“We’ve moved”

Just a heads-up, I will now be blogging at sustainableprincess.wordpress.com
My husband tells me it’s kind of a thing on the internet to post and say ‘We’ve moved’ just, you know, for people’s information. Even though it’s not a ‘we’ it’s really just a ‘me’. But anyway, there you have it.
See you there, if you like.

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Assume the Best, Expect the Best

When you become a parent, it’s hard. You’re in over your head. You have a new person living with you and they’ve never lived with…well, anyone; they don’t know how to be a good roommate. They puke all over you and your stuff and you keep having to clean up their poop. They even invade the sacred space of your sleep, which can feel like torture. If you’ve never felt any of these ways, then congratulations. You’re a better person than I am.
What I’m getting at is that I get why people complain about their kids. It’s an easy way to bond with people by pointing out your children’s flaws so they can agree with you and complain and point out what’s wrong or annoying about their kids too. See? We can be good friends because we can laugh together about how our kids are ridiculous.
And on the surface, that makes sense. We bond over a shared experience.
But I’ve found that the problem with that is how it colors our perception of our children at other times too. We begin to look for things to complain about rather than ways to help problem-solve. We abandon our children in the places where they need us to stay engaged and be with them inside their emotions and even their tantrums. When they need us the most, we throw our hands up and say, ‘Gah! Kids!’ Like Pilate we wash our hands and blame the fact that they are an infant, a three year old, or a teenager.
You know what? I don’t want the easy out. If E. does something rude at someone’s house, I will apologize (and encourage her to do the same) even if it seems that rudeness is expected solely based on the fact that she’s three.
This doesn’t mean that I plan on punishing her severely for every social infraction. There is some truth to the idea that 3 year olds know less than older people about how to be in the world. They are also not likely to stumble on this easily by themselves. But we can teach them, by reacting in gracious ways to let them know what is or is not acceptable. My kids aren’t perfect, and neither am I. But that doesn’t mean that as a rule I should disengage from a crucial teachable moment because it’s too hard.
I know this is the difficult path, but I think it’s the one worth taking. As a parent I have a lot of power to affect changes in the culture of my family. And with great power comes great….well you know what Spiderman teaches us.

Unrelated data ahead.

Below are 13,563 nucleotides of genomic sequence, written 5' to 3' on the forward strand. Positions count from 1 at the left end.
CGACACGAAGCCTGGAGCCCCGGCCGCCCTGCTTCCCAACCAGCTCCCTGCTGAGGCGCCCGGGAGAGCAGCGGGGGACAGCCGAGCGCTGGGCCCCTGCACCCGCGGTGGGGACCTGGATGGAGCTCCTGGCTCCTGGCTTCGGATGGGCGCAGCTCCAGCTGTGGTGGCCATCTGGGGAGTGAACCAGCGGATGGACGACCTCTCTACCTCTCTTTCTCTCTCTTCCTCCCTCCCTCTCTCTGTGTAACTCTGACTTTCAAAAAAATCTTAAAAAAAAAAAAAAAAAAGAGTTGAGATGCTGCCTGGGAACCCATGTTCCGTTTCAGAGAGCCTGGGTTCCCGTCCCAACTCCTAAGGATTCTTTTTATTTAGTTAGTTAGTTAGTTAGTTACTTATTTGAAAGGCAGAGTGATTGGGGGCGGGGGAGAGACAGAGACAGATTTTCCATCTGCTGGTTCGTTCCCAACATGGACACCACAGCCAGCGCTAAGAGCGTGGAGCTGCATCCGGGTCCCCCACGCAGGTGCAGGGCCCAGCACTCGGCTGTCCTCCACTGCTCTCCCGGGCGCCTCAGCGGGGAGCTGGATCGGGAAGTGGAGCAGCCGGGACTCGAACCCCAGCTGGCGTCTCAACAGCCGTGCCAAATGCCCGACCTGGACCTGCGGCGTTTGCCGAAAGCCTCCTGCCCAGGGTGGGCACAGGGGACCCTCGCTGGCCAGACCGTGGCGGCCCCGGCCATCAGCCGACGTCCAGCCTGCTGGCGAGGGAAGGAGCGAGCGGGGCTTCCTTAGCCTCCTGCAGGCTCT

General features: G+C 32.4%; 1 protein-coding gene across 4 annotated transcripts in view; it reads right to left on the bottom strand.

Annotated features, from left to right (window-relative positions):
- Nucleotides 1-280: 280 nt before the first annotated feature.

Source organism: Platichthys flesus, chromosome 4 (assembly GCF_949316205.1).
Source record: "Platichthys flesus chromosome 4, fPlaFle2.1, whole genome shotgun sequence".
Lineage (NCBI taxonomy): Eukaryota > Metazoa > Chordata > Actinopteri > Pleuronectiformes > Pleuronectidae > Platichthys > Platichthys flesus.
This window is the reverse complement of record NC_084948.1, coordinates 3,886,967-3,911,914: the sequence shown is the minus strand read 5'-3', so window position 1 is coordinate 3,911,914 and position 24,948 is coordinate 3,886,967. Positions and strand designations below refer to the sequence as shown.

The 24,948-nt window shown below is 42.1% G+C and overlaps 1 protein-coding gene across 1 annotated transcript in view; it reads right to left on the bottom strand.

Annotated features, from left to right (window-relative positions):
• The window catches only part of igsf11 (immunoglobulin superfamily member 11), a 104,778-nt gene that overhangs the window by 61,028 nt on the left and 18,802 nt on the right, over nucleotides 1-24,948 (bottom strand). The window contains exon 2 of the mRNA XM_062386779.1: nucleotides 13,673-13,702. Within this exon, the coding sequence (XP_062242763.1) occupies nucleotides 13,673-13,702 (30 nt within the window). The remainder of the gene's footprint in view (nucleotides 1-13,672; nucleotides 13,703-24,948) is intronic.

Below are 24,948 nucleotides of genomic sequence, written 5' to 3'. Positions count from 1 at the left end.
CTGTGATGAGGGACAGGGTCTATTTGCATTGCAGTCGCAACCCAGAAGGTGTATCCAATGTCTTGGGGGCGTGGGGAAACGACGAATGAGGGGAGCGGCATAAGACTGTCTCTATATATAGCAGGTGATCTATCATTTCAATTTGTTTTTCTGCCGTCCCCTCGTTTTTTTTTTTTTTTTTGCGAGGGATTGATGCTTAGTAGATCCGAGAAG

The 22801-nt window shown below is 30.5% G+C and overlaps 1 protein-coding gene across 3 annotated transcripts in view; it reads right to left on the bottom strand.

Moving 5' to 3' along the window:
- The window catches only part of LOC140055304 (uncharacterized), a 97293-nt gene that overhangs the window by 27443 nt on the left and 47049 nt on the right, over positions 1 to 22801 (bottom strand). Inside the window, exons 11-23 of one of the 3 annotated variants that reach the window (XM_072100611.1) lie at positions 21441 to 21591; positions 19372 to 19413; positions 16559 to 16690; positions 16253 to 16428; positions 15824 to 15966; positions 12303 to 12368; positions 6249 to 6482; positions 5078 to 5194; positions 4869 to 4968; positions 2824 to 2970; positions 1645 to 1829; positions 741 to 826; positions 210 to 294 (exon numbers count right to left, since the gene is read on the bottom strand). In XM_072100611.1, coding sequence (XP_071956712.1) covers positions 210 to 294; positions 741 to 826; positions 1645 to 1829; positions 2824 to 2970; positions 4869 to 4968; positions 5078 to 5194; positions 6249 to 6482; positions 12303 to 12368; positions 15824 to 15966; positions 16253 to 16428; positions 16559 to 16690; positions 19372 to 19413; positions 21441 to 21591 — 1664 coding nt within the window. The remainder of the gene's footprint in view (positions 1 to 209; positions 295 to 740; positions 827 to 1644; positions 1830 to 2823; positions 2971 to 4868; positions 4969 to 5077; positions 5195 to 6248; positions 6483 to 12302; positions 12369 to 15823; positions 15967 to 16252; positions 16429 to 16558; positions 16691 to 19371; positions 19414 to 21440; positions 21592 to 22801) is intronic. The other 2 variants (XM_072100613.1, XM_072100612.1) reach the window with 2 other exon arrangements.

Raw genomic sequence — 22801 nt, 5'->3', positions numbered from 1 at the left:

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Crockpot Carrot Ginger Soup

It’s the time of year when the common cold abounds. And the flu. And seasonal allergies. It’s a tough time of year for the respiratory and immune systems.

Not being the cold-medicine type, I usually stock up on fresh ginger root, raw cider vinegar, raw honey and eucalyptus, and look for recipes that use those ingredients.

This soup is delicious with crusty bread and has many ingredients that make it very good for what ails you. I found the recipe somewhere a long time ago, and have gradually tweaked and adapted it for the crockpot because, as I mentioned before, crockpot cooking is lovely.

So if you’ve got a cold, or you live where it’s cold, or even if you don’t, here you go.

Kate’s Crockpot Carrot Ginger Soup

The ingredients:

2-3 pounds carrots

3-4 medium or smallish onions, to taste

some fresh ginger root (to taste…this is a make-you-feel-better ingredient), peeled and roughly chopped

2-5 cloves garlic (depending on size…to taste)

1-2 tsp salt (to taste)

a dash chipotle or other chili powder or 1 small hot pepper (make it spicy in whatever way seems appropriate to you)

water, vegetable stock, or chicken stock to cover

raw apple cider vinegar or thieves’ vinegar*

The method:

Peel and roughly chop the ginger. Peel the garlic. No need to peel the carrots (especially if they are organic). Just cut off the top and cut them into pieces about 3-4 inches long. Peel the onions and quarter them. Cut them a little smaller if you like. They’ll cook faster. Or not. Whatever.

Put all ingredients except the cider vinegar in the crockpot, cover with your cooking liquid of choice. Cook on High for 4 hours or so, until veggies are fork-tender.

I use a wand (or “immersion”) blender because it takes under a minute and I don’t have to transfer hot soup. If you don’t have one of those, you could do it in batches in a blender or food processor.